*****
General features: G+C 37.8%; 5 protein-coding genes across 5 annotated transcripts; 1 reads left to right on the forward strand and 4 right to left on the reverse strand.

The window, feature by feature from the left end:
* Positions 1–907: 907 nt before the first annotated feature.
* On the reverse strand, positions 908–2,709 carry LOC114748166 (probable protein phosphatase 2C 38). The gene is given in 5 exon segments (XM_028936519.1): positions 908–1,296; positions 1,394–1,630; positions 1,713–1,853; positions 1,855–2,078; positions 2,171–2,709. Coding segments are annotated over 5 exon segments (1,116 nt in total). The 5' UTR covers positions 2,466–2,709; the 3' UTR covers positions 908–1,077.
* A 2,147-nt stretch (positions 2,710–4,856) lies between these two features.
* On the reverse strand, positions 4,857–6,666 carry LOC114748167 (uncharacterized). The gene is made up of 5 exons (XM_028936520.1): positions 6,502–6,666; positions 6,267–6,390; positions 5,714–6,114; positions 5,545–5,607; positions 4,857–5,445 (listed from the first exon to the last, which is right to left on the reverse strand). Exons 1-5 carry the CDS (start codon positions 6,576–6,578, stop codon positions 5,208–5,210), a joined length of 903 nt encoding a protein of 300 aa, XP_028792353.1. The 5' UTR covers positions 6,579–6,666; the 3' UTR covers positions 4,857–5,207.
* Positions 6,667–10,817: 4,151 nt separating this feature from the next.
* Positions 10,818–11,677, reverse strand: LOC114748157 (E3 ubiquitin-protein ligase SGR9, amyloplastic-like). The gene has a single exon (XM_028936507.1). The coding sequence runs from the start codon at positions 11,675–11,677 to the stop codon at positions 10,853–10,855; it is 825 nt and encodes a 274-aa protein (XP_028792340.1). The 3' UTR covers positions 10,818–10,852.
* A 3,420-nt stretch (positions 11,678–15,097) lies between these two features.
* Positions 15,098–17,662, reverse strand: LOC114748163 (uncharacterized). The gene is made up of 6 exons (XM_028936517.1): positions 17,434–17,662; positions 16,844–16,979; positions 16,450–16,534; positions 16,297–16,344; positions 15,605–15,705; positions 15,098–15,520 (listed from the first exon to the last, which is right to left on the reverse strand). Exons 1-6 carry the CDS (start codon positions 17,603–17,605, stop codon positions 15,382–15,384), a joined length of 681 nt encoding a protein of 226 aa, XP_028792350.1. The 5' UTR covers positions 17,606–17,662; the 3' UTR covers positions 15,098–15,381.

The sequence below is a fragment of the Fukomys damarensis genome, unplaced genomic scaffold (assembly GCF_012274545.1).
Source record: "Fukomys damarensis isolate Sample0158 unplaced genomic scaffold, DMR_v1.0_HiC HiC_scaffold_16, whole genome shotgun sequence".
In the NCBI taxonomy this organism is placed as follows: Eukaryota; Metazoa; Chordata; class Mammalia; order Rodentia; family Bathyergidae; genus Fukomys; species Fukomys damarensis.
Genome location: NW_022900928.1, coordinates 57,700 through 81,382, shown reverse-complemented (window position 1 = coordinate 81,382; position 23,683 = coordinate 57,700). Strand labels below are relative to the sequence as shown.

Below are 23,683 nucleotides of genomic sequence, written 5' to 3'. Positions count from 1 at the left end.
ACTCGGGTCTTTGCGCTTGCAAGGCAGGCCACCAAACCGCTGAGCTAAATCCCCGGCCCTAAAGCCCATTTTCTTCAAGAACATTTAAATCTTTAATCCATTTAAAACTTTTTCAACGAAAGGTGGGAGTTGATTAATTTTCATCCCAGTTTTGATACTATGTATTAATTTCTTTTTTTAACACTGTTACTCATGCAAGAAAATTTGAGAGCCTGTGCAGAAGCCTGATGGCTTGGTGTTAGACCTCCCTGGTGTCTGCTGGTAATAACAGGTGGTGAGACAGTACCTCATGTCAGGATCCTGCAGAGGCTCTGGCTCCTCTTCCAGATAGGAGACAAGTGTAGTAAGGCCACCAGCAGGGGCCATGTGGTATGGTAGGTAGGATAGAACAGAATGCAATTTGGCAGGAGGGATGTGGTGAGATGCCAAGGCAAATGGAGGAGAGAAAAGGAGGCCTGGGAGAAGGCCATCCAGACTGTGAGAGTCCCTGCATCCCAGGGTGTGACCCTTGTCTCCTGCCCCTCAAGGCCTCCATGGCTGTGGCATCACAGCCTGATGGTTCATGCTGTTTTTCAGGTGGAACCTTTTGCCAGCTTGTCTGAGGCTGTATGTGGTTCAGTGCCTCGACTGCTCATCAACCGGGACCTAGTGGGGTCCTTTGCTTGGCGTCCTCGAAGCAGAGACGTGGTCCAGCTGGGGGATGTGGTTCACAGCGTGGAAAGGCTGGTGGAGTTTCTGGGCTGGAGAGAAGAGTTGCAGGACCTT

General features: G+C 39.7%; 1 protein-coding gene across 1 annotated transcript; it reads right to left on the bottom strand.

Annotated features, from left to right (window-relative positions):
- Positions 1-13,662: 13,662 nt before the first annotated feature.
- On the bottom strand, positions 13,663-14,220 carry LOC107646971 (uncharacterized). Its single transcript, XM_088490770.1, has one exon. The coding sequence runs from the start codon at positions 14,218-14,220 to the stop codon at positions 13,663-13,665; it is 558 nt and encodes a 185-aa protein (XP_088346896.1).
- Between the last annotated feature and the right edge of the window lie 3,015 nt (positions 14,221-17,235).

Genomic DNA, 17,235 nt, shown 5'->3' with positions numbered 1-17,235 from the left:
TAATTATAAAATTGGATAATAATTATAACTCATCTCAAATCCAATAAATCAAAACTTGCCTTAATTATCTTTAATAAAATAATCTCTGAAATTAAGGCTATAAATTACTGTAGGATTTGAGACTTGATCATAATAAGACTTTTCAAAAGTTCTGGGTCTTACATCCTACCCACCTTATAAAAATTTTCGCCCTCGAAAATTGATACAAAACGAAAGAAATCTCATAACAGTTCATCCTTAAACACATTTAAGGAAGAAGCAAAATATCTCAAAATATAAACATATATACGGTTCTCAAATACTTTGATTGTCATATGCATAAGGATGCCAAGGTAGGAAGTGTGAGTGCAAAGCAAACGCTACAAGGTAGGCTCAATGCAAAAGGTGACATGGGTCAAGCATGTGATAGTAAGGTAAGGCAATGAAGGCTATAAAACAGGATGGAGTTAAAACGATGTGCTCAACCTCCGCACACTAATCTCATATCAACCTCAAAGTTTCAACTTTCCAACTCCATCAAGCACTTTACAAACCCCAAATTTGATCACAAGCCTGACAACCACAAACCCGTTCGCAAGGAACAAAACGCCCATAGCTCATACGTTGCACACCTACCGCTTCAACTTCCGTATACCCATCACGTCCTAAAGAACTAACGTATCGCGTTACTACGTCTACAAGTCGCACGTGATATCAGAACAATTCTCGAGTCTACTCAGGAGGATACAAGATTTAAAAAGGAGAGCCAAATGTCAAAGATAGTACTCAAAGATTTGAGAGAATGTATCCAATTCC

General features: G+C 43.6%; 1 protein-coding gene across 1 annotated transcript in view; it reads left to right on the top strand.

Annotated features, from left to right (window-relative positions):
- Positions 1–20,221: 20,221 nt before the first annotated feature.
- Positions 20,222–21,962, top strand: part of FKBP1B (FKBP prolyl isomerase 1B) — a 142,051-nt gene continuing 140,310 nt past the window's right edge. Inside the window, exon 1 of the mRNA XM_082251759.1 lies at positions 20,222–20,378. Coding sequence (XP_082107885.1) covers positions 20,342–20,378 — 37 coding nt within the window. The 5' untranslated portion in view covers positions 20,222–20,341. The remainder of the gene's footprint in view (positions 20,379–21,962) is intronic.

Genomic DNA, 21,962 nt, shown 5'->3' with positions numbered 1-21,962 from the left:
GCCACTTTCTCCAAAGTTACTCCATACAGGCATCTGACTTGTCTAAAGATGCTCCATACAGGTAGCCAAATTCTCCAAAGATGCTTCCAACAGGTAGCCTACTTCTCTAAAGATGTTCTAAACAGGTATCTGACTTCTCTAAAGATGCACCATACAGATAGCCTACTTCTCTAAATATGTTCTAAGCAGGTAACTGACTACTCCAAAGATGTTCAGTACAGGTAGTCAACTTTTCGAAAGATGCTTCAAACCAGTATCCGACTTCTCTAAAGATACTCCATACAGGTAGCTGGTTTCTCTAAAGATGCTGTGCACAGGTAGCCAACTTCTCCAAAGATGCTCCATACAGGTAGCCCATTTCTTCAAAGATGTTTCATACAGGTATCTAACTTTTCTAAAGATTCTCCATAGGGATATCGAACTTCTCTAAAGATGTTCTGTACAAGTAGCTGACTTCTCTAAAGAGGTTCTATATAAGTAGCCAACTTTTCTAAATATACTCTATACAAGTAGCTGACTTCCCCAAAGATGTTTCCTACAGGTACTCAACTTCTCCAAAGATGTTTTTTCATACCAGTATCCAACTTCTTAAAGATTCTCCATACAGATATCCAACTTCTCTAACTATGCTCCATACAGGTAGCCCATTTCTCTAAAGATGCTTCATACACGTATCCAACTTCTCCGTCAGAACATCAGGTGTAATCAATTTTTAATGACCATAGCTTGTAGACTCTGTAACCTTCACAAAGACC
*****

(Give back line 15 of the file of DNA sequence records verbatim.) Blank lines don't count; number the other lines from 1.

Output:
Below are 23,683 nucleotides of genomic sequence, written 5' to 3'. Positions count from 1 at the left end.